[Google Interview] How To Solve The Power of Two Problem In Python

Power of Two [Google Interview]

Company Tags: Google, Amazon, Apple

As reported by various programmers, this is one of the interview questions that have occurred in interviews quite a lot. Will you be able to solve it optimally if asked in your interview?

Problem Formulation

You are given an integer n; return true if it is a power of two. Otherwise, return false.

  • An integer n is a power of two if there exists an integer k such that n == 2k.

Constraint: -231 <= n <= 231 - 1

Examples

Let us look at some examples to improve our understanding of the problem.

Example 1:
Input: n = 1
Output: True
Explanation: 20 = 1

Example 2:
Input: n = 16
Output: True
Explanation: 24 = 16

Example 3:
Input: n = 3
Output: False

Example 4:
Input: n = 4
Output: True
Explanation: 22 = 4

Example 5:
Input: n = 5
Output: False

Now that you have a clear understanding of the problem, let’s dive into the methods to solve it.

Brute Force Method: Iterative Approach

Approach: In this approach, you have to keep performing an integer division, i.e., n // 2 as long as n mod 2 is 0. Keep repeating this until n%2 yields 0. Finally, if the value represented by n is 1, it means that the given value of n is indeed a power of two. Hence, return True. Otherwise, return False.

The following illustration will help you to understand the approach better:

 

Solution:

def power_of_two(n):
    if n <= 0:
        return False
        
    while n % 2 == 0:
        n = n // 2
    
    if n == 1:
        return True
    else:	
        return False

Test Case Analysis: Let’s run this code on our examples.

# Example 1
n = 1
print(power_of_two(n))
# True

# Example 2
n = 16
print(power_of_two(n))
# True

# Example 3
n = 3
print(power_of_two(n))
# False

# Example 4
n = 4
print(power_of_two(n))
# True

# Example 5
n = 5
print(power_of_two(n))
# False

Hurrah! It passed all the test cases.

Complexity Analysis: Since you have to keep dividing the given integer by 2, the time complexity of this algorithm is O(log n).

Discussion: This in itself is an effective complexity. However, is there a way to produce a more efficient algorithm? Let’s find out in the next algorithm.

Optimal Solution: Bitwise AND &

Approach: The idea of this approach is to use the binary form of the given integer (decimal number). Then use the AND operator on the following numbers:- n and (n-1). If the output of ( n & (n-1) ) == 0 then the number is a power of two.

The trick that comes into play here is that each number n that is a power of 2 has a number that is one less, i.e., n-1 that has ones on the position n has zeroes. And a bitwise and of 0 and 1 is always 0. In all other cases, this computation will yield a number other than zero.

Examples:

Recap: Python’s bitwise AND operator x & y performs logical AND on each bit position on the binary representations of integers x and y. Thus, each output bit is 1 if both input bits at the same position are 1; otherwise, it’s 0. For example, the integer expression 4 & 3 is translated to binaries 0100 & 0011 which results in 0000 because all four input bit positions are different.
⦿Recommended Article: Python Bitwise AND Operator &

Solution:

def power_of_two(n):
    if n == 0:
        return False
        
    return (n - 1) & n == 0

Test Case Analysis: Let’s run this code on our examples.

# Example 1
n = 1
print(power_of_two(n))
# True

# Example 2
n = 16
print(power_of_two(n))
# True

# Example 3
n = 3
print(power_of_two(n))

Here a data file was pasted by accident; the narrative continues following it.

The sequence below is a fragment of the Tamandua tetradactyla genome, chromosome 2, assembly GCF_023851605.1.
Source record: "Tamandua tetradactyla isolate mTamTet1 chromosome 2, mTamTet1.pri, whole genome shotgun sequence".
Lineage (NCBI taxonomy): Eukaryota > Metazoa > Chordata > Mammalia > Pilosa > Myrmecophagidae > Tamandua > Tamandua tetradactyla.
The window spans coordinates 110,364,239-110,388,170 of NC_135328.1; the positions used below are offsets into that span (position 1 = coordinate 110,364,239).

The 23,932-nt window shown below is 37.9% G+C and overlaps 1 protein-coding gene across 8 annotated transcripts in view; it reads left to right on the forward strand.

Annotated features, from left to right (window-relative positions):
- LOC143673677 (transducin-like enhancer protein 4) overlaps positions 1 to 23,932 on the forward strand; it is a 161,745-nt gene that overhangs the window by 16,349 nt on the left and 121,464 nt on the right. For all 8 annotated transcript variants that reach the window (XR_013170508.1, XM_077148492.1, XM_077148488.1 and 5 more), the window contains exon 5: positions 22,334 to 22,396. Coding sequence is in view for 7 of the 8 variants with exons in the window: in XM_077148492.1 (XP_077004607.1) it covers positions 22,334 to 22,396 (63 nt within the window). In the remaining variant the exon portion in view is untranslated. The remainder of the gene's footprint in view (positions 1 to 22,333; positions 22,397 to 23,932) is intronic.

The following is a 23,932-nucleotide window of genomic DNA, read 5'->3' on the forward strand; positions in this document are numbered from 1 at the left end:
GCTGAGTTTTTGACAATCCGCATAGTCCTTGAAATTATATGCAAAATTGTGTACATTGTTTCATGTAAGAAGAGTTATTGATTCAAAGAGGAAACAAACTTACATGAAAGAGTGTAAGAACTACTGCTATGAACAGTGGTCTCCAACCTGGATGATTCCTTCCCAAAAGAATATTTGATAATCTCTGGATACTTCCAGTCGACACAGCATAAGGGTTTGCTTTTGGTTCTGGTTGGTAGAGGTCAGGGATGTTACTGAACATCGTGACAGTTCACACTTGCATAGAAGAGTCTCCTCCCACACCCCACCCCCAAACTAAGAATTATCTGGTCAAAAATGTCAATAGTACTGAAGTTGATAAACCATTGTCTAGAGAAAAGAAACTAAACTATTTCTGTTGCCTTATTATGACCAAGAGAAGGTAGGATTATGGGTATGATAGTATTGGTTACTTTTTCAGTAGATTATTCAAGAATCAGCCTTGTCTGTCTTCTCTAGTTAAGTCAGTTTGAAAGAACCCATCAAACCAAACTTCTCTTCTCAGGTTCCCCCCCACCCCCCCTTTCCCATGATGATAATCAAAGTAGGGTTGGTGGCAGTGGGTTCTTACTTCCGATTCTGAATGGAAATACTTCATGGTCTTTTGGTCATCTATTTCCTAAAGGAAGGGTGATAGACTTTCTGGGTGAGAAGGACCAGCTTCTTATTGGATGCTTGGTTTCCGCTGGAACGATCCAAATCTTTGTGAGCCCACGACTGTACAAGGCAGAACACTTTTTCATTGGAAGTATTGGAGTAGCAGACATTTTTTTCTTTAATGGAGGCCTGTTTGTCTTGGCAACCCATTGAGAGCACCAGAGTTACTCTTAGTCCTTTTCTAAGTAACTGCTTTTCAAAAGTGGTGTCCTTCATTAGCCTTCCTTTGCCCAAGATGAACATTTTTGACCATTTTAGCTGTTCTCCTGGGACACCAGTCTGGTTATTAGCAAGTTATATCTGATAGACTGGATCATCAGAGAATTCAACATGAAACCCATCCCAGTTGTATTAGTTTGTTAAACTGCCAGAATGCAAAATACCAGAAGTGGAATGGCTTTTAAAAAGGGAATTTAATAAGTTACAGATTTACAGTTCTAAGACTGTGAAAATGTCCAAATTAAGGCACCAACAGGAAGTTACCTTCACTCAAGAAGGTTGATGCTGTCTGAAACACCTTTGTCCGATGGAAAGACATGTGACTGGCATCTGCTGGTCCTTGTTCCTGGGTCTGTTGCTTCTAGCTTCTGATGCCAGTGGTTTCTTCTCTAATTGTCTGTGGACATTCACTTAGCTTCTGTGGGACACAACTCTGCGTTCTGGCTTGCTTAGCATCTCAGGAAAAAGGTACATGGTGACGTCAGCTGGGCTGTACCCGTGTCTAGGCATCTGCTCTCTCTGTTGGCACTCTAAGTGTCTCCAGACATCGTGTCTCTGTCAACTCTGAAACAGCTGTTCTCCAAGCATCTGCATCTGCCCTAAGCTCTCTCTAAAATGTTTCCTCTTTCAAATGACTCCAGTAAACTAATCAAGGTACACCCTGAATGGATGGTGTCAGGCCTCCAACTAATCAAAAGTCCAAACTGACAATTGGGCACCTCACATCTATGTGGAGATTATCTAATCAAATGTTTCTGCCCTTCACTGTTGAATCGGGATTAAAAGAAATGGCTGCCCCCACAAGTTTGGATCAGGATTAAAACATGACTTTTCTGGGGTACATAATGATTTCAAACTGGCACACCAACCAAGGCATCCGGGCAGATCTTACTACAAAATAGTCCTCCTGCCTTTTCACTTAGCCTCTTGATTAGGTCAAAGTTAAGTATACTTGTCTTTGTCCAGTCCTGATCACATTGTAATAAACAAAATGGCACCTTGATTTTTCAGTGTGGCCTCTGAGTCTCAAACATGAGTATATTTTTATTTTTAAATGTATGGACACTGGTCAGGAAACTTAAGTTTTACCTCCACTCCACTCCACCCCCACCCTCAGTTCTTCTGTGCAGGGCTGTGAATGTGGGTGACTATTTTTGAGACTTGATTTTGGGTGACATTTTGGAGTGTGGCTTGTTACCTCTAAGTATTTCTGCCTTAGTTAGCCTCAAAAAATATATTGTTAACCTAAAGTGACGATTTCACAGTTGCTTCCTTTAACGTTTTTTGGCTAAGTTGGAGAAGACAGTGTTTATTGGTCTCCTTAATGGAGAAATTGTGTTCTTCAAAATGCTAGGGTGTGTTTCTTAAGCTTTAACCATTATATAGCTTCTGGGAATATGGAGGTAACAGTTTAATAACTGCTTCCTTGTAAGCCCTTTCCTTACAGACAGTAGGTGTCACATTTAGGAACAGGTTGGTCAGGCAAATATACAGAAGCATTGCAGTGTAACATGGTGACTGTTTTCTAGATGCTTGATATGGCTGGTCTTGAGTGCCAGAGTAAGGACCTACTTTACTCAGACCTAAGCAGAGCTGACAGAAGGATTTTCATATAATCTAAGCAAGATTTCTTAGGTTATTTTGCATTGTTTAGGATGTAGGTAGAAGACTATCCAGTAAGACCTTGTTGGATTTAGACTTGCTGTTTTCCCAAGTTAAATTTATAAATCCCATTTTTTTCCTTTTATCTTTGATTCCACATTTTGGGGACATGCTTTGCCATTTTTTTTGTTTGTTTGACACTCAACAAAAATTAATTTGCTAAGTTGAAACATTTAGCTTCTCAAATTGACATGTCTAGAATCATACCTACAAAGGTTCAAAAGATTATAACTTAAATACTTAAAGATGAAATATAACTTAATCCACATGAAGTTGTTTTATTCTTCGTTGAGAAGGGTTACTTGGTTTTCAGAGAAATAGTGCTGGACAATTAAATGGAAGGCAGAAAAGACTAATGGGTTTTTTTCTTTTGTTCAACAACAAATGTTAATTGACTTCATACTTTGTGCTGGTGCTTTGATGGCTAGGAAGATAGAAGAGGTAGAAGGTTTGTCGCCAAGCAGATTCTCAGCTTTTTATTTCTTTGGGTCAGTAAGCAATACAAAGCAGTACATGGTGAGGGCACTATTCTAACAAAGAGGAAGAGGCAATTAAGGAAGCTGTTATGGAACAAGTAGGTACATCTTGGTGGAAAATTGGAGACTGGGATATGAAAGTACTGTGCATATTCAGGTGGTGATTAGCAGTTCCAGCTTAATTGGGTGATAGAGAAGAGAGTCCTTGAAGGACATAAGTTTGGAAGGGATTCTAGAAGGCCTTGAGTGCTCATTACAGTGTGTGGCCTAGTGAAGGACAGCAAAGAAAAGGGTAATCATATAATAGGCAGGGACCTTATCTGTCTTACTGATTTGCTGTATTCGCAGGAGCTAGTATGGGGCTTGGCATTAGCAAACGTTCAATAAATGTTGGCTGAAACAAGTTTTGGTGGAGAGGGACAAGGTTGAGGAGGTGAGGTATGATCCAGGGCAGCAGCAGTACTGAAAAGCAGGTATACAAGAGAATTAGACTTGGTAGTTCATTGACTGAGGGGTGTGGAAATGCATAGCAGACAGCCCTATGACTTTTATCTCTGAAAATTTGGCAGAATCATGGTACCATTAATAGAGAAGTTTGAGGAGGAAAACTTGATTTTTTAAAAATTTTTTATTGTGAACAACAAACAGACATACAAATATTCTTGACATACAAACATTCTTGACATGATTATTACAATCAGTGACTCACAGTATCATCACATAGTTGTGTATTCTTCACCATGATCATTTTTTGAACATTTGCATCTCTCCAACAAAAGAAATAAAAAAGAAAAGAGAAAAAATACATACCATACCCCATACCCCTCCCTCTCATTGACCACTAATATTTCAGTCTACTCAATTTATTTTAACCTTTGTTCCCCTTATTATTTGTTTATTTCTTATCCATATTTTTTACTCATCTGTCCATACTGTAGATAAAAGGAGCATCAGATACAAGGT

# False

# Example 4
n = 4
print(power_of_two(n))
# True

# Example 5
n = 5
print(power_of_two(n))
# False

Eureka! It passed all the test cases.

Complexity Analysis: The time complexity of this method would be O(log n) because you keep dividing the number by 2 in every iteration.

Alternate Approach: One-Liner Using Bit Count

Approach: Another workaround to solve our problem optimally is to work upon the binary representation of the given integer and count the number of 1’s in it. If the number is a power of two, then it must contain only one “1” followed by 0’s.

For example:

Numbers that are the power of two:

  • The binary representation of 16 is 10000
  • The binary representation of 8 is 1000
  • The binary representation of 4 is 100

Numbers that are not the power of two:

  • The binary representation of 5 is 101
  • The binary representation of 3 is 011

Solution:

def power_of_two(n):
    return n > 0 and bin(n).count( '1' ) == 1

Test Case Analysis: Let’s run this code on our examples.

# Example 1
n = 1
print(power_of_two(n))
# True

# Example 2
n = 16
print(power_of_two(n))
# True

# Example 3
n = 3
print(power_of_two(n))
# False

# Example 4
n = 4
print(power_of_two(n))
# True

# Example 5
n = 5
print(power_of_two(n))
# False

Explanation: Here, n>0 ensures that the number is greater than 0 while bin(n).count( ‘1’) helps you to find the number of 1’s in the binary representation of the given integer.

Complexity Analysis: We solved the problem without the usage of any loop. The time complexity to use the count method is O(1). The and operation also has a time complexity of O(1). Hence the overall time complexity of this approach is also O(1).

Recap: Python’s built-in bin(integer) function takes one integer argument and returns a binary string with prefix "0b". If you call bin(x) on a non-integer x, it must define the __index__() method that returns an integer associated to x. Otherwise, it’ll throw a TypeError: object cannot be interpreted as an integer.

⦿Recommended Tutorial:
Python Bitwise Operators [Full Guide + Videos]
Python bin() Function

Conclusion

I hope you enjoyed this coding interview question. Please stay tuned and subscribe for more interesting coding problems.

 Post Credits: Shubham Sayon and Rashi Agarwal


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